Fukushima Radioecological Observatory in Yamakiya

Site Characteristics

Yamakiya Observatory Site (YOS; 37°35’20.5”N, 140°42’37.1”E) is located approximately 35 km of north-west from the FDNPS. The area is approximately 7 ha and was established by the Institute of Environmental Radioactivity (IER) at Fukushima University in 2014. The use by IER is based on the contracts between town municipality / town-run public forestry corporation and IER. The owner of the site is Kawamata-town municipality.

Research activities in Yamakiya

The inventory of 137Cs is 670 ± 400 kBq m-2 (n=6) and the 137Cs activity concentration in surface soil (depth of 0-10 cm) is 19 ± 8.3 Bq g-1. Five years after the accident about 85 % of the 137Cs is in the upper five cm of soil five years after the accident (Fig. 1). The available fraction of 137Cs in the upper 10 cm of soil is less than 10%, the strongly bound fraction in the 0-10 cm layer is approximately 85%. The major soil type in the area are andosols. Abnormality of pine trees is found and the frequency of the abnormality is related with radiation dose rate. 




Fig.1 Vertical profile of 137Cs in soil collected on July 12, 2016 in Yamakiya



Plant and animal samples (Sasa leaf and stem, earthworm, frog, newt, bee, mouse, wild boar) were collected from Yamakiya and the aggregated transfer factor (Tag) for 137Cs and transfer factors of elements from surface soil to plant or animals were calculated. The Tag for 137Cs in the plant and animals is shown in Table 1.

Table 1. Tag of 137Cs (m2 kg-1 FW) in plant and animals in Yamakiya

SampleNMean SD
Sasa (Bamboo grass)40.0022±0.0016
Mouse20.0098 &

*The Tag of wild boar was within the IAEA reported value (0.0005-0.2)

Transfer factors (TF) of elements from surface soil (depth of 0-10 cm) to plant or animals are shown in Fig. 2 and the data are utilized to model transfer in the ecosystem. The TF of 137Cs was higher than that of 133Cs and they had a good correlation (Fig. 3). It implies that the transferable fraction of 137Cs is higher than that of 133Cs. It indicates that the behavior of stable 133Cs in the environment should be regarded as a useful analogue in predicting the long-term change of radiocaesium.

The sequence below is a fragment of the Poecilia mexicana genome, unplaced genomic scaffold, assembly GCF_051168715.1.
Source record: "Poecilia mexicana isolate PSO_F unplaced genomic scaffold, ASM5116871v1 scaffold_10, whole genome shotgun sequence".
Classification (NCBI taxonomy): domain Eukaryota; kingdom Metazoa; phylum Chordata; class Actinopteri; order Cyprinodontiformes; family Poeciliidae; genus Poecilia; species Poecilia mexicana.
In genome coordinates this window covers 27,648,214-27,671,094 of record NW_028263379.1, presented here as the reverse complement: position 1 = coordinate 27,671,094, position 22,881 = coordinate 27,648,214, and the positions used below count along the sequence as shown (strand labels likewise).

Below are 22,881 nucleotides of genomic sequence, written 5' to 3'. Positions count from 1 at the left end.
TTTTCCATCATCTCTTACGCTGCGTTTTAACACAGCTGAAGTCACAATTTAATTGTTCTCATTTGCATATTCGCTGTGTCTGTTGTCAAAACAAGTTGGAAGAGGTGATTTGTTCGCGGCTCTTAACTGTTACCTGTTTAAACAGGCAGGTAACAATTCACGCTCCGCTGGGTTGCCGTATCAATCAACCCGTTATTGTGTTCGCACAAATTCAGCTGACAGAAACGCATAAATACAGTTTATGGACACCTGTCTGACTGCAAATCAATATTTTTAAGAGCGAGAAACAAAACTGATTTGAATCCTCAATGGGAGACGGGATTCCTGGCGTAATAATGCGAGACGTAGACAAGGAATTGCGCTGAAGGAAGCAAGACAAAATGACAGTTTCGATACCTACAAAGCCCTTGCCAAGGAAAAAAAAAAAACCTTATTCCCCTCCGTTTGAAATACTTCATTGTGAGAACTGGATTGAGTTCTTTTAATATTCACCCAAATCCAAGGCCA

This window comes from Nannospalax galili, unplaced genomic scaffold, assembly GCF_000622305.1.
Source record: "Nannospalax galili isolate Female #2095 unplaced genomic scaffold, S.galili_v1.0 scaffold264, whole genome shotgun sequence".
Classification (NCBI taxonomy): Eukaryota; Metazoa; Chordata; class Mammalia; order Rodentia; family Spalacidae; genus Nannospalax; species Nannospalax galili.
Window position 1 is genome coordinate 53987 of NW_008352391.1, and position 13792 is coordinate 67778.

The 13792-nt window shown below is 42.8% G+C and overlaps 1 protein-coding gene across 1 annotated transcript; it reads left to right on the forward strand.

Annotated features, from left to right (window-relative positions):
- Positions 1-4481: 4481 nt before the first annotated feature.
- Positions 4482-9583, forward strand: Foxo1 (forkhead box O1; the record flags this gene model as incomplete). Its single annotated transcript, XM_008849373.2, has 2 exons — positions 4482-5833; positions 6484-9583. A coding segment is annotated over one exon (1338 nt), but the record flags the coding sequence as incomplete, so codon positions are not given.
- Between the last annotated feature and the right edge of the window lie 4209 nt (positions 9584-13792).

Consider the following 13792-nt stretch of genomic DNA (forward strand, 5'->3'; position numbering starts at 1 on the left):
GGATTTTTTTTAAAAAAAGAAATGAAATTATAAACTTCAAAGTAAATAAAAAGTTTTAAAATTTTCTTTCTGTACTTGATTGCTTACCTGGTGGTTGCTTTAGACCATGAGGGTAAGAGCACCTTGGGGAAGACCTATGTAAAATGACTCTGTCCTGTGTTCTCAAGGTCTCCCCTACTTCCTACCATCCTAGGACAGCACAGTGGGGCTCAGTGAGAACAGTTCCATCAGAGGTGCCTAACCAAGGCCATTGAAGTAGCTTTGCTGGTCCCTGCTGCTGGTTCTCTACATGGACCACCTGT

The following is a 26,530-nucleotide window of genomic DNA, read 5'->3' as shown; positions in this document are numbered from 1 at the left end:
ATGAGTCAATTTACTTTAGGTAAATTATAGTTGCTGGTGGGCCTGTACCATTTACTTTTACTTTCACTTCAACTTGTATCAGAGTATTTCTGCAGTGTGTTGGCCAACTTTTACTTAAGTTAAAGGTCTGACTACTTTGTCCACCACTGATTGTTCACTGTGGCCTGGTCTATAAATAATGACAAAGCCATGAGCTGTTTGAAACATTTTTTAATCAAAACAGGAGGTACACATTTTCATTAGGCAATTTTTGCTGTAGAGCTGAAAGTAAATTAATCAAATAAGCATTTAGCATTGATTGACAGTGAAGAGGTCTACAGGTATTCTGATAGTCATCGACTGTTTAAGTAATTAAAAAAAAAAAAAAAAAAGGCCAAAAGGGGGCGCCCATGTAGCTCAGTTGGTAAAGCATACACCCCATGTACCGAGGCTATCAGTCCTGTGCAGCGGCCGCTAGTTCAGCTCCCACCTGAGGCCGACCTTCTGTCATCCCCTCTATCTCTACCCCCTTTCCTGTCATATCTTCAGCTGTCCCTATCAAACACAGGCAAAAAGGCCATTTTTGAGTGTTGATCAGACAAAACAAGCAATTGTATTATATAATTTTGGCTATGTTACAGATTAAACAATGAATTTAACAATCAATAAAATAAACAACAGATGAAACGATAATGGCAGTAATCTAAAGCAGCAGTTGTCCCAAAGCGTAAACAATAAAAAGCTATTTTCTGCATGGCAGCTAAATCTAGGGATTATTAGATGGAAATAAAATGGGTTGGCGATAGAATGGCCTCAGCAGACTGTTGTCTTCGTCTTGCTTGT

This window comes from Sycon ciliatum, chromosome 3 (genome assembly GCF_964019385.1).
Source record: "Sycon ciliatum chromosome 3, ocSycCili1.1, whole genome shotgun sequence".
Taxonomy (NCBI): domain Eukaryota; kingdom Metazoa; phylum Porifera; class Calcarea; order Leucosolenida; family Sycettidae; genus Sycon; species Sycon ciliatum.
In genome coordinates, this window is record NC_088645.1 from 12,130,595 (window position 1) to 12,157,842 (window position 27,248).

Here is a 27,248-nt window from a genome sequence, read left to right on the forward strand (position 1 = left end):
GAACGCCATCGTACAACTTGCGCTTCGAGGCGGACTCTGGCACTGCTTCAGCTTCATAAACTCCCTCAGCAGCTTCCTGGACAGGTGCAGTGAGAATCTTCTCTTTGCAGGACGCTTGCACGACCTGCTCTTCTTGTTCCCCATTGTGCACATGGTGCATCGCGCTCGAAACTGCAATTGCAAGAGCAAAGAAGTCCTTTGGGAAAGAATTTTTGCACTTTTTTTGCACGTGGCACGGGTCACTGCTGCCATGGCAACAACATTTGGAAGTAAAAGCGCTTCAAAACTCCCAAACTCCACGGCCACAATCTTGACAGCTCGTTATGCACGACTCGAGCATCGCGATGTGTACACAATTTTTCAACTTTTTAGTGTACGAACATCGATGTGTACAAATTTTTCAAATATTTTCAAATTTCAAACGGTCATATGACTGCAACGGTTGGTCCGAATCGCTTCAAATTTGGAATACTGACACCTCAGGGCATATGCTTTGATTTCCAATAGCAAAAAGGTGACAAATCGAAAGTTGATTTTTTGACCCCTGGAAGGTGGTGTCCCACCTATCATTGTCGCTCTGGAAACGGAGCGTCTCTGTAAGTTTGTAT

Fig. 2. Transfer factors of elements in plant and animals in Yamakiya


Fig. 3. Comparison of transfer factors of stable 133Cs and 137Cs in plant and animals in Yamakiya

Erosion factor of 137Cs is determined in experimental fields of forest, uncultivated field and cultivated field in Yamakiya. It is also investigated erosion after decontamination of surface soil.  

Future Activities

  • To understand the migration of radiocaesium in forest ecosystems
  • Training for graduate students in sampling and pretreatment of samples
  • Plan on joint usage of the contaminated site
  • To share site specific data between COMET partners to compare, improve and/or validate radioecological models
  • To compare radionuclide behavior at different observatory sites (Tsushima, Okuma, Chernobyl etc.)